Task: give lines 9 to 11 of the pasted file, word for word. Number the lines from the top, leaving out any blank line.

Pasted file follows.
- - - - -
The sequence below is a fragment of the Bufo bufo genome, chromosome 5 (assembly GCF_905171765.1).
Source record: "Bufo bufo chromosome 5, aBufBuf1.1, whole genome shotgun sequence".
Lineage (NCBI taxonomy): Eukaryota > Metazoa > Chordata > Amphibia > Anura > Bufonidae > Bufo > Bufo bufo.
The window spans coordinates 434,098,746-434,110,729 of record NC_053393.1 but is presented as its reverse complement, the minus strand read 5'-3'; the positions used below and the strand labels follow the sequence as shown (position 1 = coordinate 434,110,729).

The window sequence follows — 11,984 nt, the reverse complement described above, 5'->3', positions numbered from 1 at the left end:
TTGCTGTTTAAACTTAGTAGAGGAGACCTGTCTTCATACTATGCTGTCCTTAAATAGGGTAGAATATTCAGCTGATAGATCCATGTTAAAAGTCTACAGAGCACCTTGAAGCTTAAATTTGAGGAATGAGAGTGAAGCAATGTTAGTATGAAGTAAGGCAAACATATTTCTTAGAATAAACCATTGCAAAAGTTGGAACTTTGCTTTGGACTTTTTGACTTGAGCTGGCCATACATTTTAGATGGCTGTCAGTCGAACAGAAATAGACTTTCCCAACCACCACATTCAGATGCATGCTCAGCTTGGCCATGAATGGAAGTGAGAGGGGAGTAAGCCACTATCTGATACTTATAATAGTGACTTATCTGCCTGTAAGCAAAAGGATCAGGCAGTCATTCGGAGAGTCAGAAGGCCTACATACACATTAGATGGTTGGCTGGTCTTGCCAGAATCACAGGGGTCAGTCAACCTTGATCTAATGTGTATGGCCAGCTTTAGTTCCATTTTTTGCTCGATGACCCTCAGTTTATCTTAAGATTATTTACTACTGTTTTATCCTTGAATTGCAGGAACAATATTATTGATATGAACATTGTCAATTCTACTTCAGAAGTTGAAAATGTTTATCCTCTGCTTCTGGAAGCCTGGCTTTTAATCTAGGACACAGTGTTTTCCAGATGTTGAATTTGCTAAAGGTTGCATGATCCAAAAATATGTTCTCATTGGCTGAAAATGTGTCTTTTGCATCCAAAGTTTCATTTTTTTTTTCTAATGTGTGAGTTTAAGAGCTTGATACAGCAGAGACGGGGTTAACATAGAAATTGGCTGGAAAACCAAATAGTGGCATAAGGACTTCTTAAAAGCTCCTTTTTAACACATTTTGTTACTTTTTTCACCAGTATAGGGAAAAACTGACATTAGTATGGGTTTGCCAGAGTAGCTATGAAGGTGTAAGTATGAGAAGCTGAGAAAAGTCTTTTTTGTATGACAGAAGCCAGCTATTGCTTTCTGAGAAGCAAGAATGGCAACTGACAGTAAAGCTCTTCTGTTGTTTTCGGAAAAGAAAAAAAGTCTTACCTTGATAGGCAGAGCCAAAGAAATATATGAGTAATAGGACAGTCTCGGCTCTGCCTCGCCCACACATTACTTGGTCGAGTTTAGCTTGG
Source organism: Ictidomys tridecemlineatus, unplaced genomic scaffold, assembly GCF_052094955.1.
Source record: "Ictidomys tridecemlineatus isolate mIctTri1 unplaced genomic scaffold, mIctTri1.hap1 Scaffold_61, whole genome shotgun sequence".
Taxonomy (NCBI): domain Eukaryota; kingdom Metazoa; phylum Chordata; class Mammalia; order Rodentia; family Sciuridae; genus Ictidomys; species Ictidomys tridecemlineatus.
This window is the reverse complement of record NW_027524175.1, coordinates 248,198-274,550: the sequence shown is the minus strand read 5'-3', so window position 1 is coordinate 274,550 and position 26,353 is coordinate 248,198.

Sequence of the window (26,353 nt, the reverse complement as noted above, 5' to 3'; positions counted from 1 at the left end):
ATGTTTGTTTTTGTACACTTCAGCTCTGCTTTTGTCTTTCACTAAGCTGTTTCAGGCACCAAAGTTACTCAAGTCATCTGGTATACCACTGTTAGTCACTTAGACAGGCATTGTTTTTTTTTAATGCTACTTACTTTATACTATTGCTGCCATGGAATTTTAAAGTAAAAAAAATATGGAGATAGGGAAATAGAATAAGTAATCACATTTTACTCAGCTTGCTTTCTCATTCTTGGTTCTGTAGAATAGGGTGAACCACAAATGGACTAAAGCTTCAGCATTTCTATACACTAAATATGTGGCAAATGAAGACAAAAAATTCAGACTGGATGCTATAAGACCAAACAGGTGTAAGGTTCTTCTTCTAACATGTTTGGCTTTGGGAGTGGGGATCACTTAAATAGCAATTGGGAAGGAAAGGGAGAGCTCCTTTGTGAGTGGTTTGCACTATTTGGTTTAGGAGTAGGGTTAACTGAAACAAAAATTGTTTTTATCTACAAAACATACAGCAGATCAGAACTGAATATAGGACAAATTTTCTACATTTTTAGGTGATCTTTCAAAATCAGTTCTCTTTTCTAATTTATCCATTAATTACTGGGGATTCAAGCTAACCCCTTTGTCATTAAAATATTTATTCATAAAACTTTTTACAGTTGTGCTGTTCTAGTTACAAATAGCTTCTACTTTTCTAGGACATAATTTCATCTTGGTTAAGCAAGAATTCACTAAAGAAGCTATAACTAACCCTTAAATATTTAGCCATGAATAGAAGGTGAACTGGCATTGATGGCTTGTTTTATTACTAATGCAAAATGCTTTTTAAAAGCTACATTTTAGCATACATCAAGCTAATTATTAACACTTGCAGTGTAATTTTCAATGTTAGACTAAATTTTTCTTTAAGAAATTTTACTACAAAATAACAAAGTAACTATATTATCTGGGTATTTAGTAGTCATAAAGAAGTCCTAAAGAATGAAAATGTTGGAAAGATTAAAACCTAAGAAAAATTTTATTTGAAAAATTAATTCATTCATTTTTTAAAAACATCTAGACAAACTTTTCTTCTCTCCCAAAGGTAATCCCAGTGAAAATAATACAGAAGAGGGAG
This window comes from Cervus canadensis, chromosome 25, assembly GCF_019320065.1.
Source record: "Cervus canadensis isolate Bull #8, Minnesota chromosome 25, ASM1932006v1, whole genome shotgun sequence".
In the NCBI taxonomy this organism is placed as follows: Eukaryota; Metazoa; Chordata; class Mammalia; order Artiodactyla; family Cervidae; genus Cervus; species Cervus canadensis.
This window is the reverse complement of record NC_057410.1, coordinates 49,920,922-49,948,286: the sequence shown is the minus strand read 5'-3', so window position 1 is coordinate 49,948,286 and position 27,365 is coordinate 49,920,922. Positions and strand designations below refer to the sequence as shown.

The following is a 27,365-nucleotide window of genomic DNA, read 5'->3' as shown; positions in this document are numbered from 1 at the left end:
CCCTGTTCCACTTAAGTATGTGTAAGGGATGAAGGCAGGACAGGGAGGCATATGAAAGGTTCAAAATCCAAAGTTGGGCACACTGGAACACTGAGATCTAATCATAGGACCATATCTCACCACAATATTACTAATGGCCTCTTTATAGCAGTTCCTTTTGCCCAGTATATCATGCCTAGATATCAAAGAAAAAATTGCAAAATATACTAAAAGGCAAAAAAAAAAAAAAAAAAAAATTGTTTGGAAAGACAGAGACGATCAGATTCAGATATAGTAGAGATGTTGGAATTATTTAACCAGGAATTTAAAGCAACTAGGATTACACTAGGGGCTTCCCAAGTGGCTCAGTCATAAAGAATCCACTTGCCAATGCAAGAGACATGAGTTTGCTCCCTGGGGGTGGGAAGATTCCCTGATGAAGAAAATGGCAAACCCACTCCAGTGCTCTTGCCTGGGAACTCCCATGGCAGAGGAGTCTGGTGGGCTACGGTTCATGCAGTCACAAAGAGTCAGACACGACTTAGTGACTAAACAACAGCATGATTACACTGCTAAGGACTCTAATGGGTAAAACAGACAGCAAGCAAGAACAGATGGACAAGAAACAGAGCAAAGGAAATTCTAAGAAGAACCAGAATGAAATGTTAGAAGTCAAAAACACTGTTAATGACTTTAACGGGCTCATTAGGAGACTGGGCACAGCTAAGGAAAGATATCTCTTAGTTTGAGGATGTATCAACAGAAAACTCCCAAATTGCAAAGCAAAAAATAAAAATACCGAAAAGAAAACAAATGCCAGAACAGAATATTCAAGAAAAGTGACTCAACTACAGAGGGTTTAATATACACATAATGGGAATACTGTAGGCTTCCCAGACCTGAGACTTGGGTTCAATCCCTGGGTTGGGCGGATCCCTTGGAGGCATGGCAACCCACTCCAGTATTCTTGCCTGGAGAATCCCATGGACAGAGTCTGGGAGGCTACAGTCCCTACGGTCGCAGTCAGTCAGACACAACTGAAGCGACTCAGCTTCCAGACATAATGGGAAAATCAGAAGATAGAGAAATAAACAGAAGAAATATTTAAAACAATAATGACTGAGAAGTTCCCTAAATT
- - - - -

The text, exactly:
Taxonomy (NCBI): domain Eukaryota; kingdom Metazoa; phylum Chordata; class Mammalia; order Rodentia; family Sciuridae; genus Ictidomys; species Ictidomys tridecemlineatus.
This window is the reverse complement of record NW_027524175.1, coordinates 248,198-274,550: the sequence shown is the minus strand read 5'-3', so window position 1 is coordinate 274,550 and position 26,353 is coordinate 248,198.

Sequence of the window (26,353 nt, the reverse complement as noted above, 5' to 3'; positions counted from 1 at the left end):